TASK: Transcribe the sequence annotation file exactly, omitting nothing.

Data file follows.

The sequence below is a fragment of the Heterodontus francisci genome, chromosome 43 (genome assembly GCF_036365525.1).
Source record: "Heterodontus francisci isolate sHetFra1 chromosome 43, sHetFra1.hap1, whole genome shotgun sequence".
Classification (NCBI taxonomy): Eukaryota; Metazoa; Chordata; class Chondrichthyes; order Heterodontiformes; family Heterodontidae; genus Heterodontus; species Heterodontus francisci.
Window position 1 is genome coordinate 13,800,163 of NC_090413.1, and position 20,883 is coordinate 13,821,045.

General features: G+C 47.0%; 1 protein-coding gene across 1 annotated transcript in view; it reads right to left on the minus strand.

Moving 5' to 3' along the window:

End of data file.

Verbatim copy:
The sequence below is a fragment of the Heterodontus francisci genome, chromosome 43 (genome assembly GCF_036365525.1).
Source record: "Heterodontus francisci isolate sHetFra1 chromosome 43, sHetFra1.hap1, whole genome shotgun sequence".
Classification (NCBI taxonomy): Eukaryota; Metazoa; Chordata; class Chondrichthyes; order Heterodontiformes; family Heterodontidae; genus Heterodontus; species Heterodontus francisci.
Window position 1 is genome coordinate 13,800,163 of NC_090413.1, and position 20,883 is coordinate 13,821,045.

General features: G+C 47.0%; 1 protein-coding gene across 1 annotated transcript in view; it reads right to left on the minus strand.

Moving 5' to 3' along the window: